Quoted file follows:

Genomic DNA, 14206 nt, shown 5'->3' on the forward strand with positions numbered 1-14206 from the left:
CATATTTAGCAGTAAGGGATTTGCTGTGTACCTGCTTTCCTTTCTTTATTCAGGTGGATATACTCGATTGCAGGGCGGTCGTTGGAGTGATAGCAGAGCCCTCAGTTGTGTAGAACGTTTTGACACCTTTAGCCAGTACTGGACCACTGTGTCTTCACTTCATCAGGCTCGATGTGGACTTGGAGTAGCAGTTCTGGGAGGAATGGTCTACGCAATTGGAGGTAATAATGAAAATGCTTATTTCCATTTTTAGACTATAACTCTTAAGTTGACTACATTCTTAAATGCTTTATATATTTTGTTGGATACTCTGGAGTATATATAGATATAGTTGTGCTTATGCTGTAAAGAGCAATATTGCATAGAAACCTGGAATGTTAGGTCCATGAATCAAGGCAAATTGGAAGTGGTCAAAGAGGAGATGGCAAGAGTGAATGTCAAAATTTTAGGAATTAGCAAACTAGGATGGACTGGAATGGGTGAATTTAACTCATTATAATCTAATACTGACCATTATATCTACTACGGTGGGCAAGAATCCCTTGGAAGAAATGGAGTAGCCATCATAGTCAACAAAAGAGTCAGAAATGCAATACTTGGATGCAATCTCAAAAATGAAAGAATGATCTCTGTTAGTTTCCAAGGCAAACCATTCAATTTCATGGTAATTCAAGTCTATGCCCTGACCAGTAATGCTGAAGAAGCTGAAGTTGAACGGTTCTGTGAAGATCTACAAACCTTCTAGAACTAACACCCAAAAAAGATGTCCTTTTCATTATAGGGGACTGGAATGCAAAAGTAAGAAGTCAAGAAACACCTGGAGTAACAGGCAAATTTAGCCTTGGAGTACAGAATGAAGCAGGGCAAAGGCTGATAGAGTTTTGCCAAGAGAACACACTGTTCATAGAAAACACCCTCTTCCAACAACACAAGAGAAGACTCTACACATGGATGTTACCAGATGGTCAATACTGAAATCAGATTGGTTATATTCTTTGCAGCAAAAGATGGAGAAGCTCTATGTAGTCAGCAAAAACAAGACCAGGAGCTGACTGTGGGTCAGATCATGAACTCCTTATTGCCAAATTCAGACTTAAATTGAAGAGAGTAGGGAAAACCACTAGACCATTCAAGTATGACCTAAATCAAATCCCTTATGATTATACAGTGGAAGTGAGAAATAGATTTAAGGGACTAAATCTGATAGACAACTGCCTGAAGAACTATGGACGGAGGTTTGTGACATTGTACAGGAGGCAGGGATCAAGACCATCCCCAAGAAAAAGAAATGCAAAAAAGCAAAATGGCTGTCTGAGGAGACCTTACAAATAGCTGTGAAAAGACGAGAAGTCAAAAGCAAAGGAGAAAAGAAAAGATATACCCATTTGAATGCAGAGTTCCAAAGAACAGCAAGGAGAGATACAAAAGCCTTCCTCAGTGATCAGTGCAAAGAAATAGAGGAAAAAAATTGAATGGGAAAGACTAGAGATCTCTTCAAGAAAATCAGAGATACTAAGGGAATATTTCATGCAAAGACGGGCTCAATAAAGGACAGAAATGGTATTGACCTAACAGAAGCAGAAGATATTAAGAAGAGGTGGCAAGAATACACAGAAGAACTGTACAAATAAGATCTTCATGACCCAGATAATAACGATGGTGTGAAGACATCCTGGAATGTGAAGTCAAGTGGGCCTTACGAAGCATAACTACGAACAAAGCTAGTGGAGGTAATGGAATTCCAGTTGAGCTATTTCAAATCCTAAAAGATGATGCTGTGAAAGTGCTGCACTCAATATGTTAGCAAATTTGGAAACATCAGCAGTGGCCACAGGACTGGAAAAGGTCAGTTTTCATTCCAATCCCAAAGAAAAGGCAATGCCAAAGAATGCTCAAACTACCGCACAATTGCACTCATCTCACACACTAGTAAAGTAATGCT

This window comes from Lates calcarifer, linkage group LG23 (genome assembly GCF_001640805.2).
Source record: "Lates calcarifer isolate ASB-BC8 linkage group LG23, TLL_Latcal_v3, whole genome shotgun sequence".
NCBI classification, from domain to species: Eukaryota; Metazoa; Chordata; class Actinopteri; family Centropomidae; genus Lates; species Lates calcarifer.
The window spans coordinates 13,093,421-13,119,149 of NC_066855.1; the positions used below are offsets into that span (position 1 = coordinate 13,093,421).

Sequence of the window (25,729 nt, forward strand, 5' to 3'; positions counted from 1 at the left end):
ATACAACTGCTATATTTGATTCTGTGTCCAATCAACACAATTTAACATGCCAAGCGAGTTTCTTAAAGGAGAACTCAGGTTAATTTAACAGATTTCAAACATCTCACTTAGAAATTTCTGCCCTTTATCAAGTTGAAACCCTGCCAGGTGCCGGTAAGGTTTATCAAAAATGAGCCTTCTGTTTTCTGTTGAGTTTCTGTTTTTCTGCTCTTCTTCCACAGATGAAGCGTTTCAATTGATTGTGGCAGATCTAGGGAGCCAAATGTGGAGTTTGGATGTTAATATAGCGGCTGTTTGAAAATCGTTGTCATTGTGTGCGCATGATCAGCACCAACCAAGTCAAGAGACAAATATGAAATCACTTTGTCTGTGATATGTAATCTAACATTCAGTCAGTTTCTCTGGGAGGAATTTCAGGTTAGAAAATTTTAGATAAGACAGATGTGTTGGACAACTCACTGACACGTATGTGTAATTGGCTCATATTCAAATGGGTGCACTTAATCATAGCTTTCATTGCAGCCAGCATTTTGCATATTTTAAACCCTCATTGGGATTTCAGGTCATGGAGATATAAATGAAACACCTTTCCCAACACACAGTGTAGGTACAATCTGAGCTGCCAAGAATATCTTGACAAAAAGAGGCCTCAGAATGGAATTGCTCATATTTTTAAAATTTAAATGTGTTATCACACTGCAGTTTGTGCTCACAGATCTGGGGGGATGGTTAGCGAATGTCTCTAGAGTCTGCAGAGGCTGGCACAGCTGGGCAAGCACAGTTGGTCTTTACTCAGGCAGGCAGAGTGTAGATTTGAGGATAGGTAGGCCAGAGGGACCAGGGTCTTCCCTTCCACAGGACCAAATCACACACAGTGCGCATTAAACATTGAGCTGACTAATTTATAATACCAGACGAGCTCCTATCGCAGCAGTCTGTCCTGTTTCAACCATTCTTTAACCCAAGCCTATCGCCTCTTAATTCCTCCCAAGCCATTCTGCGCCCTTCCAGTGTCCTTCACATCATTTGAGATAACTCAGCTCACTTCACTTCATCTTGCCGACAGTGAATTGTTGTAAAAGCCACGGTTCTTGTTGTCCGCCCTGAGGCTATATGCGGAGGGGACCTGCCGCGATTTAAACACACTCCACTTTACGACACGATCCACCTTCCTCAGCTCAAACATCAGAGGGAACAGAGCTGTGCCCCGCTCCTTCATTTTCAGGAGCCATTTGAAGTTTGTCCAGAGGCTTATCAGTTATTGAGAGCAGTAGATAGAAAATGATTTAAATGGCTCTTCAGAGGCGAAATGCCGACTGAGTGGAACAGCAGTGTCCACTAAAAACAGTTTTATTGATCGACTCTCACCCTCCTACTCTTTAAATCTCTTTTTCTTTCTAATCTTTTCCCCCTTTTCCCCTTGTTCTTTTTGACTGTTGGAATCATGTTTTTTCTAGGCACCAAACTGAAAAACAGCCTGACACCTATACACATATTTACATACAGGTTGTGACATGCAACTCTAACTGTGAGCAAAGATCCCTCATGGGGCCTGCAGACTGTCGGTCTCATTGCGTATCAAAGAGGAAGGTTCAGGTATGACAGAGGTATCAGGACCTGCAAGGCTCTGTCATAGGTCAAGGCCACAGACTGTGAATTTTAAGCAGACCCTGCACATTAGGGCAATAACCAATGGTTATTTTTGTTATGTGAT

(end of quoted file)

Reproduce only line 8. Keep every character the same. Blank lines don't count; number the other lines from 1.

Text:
ATACAACTGCTATATTTGATTCTGTGTCCAATCAACACAATTTAACATGCCAAGCGAGTTTCTTAAAGGAGAACTCAGGTTAATTTAACAGATTTCAAACATCTCACTTAGAAATTTCTGCCCTTTATCAAGTTGAAACCCTGCCAGGTGCCGGTAAGGTTTATCAAAAATGAGCCTTCTGTTTTCTGTTGAGTTTCTGTTTTTCTGCTCTTCTTCCACAGATGAAGCGTTTCAATTGATTGTGGCAGATCTAGGGAGCCAAATGTGGAGTTTGGATGTTAATATAGCGGCTGTTTGAAAATCGTTGTCATTGTGTGCGCATGATCAGCACCAACCAAGTCAAGAGACAAATATGAAATCACTTTGTCTGTGATATGTAATCTAACATTCAGTCAGTTTCTCTGGGAGGAATTTCAGGTTAGAAAATTTTAGATAAGACAGATGTGTTGGACAACTCACTGACACGTATGTGTAATTGGCTCATATTCAAATGGGTGCACTTAATCATAGCTTTCATTGCAGCCAGCATTTTGCATATTTTAAACCCTCATTGGGATTTCAGGTCATGGAGATATAAATGAAACACCTTTCCCAACACACAGTGTAGGTACAATCTGAGCTGCCAAGAATATCTTGACAAAAAGAGGCCTCAGAATGGAATTGCTCATATTTTTAAAATTTAAATGTGTTATCACACTGCAGTTTGTGCTCACAGATCTGGGGGGATGGTTAGCGAATGTCTCTAGAGTCTGCAGAGGCTGGCACAGCTGGGCAAGCACAGTTGGTCTTTACTCAGGCAGGCAGAGTGTAGATTTGAGGATAGGTAGGCCAGAGGGACCAGGGTCTTCCCTTCCACAGGACCAAATCACACACAGTGCGCATTAAACATTGAGCTGACTAATTTATAATACCAGACGAGCTCCTATCGCAGCAGTCTGTCCTGTTTCAACCATTCTTTAACCCAAGCCTATCGCCTCTTAATTCCTCCCAAGCCATTCTGCGCCCTTCCAGTGTCCTTCACATCATTTGAGATAACTCAGCTCACTTCACTTCATCTTGCCGACAGTGAATTGTTGTAAAAGCCACGGTTCTTGTTGTCCGCCCTGAGGCTATATGCGGAGGGGACCTGCCGCGATTTAAACACACTCCACTTTACGACACGATCCACCTTCCTCAGCTCAAACATCAGAGGGAACAGAGCTGTGCCCCGCTCCTTCATTTTCAGGAGCCATTTGAAGTTTGTCCAGAGGCTTATCAGTTATTGAGAGCAGTAGATAGAAAATGATTTAAATGGCTCTTCAGAGGCGAAATGCCGACTGAGTGGAACAGCAGTGTCCACTAAAAACAGTTTTATTGATCGACTCTCACCCTCCTACTCTTTAAATCTCTTTTTCTTTCTAATCTTTTCCCCCTTTTCCCCTTGTTCTTTTTGACTGTTGGAATCATGTTTTTTCTAGGCACCAAACTGAAAAACAGCCTGACACCTATACACATATTTACATACAGGTTGTGACATGCAACTCTAACTGTGAGCAAAGATCCCTCATGGGGCCTGCAGACTGTCGGTCTCATTGCGTATCAAAGAGGAAGGTTCAGGTATGACAGAGGTATCAGGACCTGCAAGGCTCTGTCATAGGTCAAGGCCACAGACTGTGAATTTTAAGCAGACCCTGCACATTAGGGCAATAACCAATGGTTATTTTTGTTATGTGAT